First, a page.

Zagori is unusual in many ways, but none more so than its flora. In fact, the Vikos Gorge – which splits Zagori in two and is one of the highlights of the Slow Cyclist trip – is home to several species of flower found nowhere else in the world. The exceptional flora is down to the region’s unusual geology (the Vikos Gorge is, by some measures, the deepest in the world), abundant water and favourable climate.
Even those of us with a casual interest in botany can find excitement in Zagorian wildflowers. Almost any time of year can throw up unusual specimens: I have found ‘Queen Olga’s snowdrop’ in the woods near the village of Elafotopos in February, passing many flowering hellebores on the way. In late September the striking, yellow, crocus-like sternbergia lutea (winter daffodil) springs up along paths throughout the region: locals call it diochna (‘send-away’) because it flowers at the time when Zagorians traditionally left to work abroad. We have often seen it on Slow Cyclist trips, perched on the edge of the Vikos Gorge. At the same time of year, the woods of Zagori are carpeted with pink and purple cyclamen, and sprawling autumn crocus. These yellow and violet flowers lend a fairy-tale charm to our walks on still, misty autumn mornings through mossy woods.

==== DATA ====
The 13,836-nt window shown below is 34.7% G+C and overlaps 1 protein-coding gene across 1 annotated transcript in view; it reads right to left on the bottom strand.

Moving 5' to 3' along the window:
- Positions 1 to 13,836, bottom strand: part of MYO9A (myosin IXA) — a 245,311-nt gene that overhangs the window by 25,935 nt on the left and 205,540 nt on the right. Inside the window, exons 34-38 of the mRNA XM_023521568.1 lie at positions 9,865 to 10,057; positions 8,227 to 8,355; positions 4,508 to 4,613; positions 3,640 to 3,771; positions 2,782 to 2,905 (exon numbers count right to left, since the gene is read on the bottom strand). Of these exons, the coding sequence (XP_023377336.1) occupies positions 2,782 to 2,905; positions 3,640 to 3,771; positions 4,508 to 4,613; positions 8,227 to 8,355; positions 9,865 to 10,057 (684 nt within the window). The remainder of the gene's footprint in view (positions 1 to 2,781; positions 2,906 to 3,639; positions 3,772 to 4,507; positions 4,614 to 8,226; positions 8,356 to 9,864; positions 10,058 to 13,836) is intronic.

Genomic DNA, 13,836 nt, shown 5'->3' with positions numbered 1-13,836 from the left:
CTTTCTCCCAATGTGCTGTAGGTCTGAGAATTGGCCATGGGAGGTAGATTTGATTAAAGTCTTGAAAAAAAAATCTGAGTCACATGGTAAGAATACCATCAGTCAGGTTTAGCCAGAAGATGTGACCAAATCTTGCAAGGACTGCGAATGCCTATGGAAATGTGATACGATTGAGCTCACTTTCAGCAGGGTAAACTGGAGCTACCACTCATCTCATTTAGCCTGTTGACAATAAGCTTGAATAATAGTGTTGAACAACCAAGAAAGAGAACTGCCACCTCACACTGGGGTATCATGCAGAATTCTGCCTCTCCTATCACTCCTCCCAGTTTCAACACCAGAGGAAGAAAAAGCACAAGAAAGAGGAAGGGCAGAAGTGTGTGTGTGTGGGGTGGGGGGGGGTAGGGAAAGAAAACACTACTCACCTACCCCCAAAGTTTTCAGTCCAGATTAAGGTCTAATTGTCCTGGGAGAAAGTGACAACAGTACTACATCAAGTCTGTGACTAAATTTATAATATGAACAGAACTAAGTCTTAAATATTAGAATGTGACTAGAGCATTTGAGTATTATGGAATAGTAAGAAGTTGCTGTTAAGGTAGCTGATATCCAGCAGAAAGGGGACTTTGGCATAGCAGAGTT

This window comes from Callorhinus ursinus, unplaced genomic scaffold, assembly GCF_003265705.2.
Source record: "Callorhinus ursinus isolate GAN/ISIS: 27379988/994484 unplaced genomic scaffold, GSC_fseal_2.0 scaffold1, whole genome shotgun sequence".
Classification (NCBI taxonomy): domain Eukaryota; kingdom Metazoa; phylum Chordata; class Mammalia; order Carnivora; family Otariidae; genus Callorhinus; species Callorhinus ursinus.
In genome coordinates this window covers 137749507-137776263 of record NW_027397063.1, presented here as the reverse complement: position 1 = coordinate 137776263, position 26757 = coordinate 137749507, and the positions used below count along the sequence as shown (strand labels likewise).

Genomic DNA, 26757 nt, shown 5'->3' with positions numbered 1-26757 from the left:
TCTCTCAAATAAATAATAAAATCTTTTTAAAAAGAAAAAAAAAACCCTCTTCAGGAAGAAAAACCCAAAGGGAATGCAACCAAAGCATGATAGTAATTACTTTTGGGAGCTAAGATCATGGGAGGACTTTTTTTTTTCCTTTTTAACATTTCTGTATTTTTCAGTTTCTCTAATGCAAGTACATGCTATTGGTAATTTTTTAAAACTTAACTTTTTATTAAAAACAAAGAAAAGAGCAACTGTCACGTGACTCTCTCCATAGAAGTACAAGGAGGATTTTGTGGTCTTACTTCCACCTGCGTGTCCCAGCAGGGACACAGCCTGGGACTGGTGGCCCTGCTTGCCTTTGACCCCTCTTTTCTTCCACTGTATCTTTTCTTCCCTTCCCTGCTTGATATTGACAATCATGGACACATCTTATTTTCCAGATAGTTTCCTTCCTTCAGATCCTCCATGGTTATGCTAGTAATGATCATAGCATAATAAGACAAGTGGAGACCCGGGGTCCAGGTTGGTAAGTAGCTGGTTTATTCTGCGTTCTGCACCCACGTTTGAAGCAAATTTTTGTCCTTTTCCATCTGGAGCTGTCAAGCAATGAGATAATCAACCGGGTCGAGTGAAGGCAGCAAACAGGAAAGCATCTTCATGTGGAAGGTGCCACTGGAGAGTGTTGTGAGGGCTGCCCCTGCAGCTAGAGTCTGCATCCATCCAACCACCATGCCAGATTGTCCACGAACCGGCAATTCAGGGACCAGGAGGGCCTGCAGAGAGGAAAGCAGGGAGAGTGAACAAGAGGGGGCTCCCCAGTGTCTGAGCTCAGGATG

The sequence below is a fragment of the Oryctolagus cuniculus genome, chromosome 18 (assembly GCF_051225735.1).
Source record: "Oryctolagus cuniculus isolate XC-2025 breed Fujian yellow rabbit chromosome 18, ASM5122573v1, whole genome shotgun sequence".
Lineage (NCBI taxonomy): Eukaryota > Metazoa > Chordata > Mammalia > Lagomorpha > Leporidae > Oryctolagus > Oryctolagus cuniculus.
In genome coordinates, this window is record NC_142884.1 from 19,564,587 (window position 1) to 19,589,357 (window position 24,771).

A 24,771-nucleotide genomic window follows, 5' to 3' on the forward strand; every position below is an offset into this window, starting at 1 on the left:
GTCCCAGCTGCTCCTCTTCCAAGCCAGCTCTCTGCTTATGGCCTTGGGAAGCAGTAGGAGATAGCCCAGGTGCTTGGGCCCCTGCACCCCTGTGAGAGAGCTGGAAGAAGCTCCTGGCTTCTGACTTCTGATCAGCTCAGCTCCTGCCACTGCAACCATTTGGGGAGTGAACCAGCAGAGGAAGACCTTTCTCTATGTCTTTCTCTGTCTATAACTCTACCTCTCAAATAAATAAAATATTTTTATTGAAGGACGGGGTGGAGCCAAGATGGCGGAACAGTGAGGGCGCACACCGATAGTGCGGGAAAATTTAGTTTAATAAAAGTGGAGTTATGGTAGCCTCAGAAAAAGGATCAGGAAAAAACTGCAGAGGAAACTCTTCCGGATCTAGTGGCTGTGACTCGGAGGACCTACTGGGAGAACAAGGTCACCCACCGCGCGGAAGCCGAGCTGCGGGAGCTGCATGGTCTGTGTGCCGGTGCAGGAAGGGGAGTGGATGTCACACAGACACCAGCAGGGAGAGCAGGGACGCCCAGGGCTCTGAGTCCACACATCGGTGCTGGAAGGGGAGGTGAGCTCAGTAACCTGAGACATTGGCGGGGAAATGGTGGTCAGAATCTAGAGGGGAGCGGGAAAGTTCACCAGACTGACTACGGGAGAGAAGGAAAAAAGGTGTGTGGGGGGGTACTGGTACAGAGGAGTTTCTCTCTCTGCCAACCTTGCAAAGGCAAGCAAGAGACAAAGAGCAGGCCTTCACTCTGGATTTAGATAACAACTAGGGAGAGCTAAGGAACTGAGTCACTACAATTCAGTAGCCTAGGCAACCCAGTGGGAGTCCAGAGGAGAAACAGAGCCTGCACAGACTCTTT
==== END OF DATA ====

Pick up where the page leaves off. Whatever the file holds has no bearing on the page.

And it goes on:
For those who want to see the region in full bloom, however, late spring is the time to go. From May through to early July, the hillsides are painted with a palette of colour that changes literally from week to week: from poppies, daisies, dianthus, narcissus, star of Bethlehem and bell flowers to phlomis, purple-flowering sage, asphodel and acanthus, the scent and sight of the Zagorian meadows in spring is heady and mesmerising. The most impressive display is found on a walk near the village of Vradeto (the highest village in Zagori, at 1350m.): in late May and early June, the high pastures are covered with legions of elder-flowered and green-winged orchids. It is a rare delight to see so many of these beautiful flowers at once. Other orchids, such as the pyramidal orchid and bee orchid, are also a common sight at this season. The sheer abundance is staggering.
My favourite flower sighting, however, took place on the path to the ‘Beloi’ viewpoint of the Vikos Gorge: it was late April and I had stopped by the path to wait for my cohort of Slow Cyclists to gather. Looking down briefly at my feet, I noticed that I had narrowly avoided treading on the delicate, striped, camouflaged umbrella of a fritillary. A little research revealed that its scientific name was Fritillaria Thessala ssp. Ionica (quite a mouthful): an extremely rare fritillary endemic to northern Greece. We were all thrilled to see this fragile, unknown and untouched gem, clinging to a patch of grass on the edge of the Vikos Gorge: it seemed to represent the whole of Zagori to us.
Joshua Barley is an Athens-based musician, translator and Slow Cyclist guide. His latest book translations, Greek Folk Songs, was published by Aiora Press in 2022.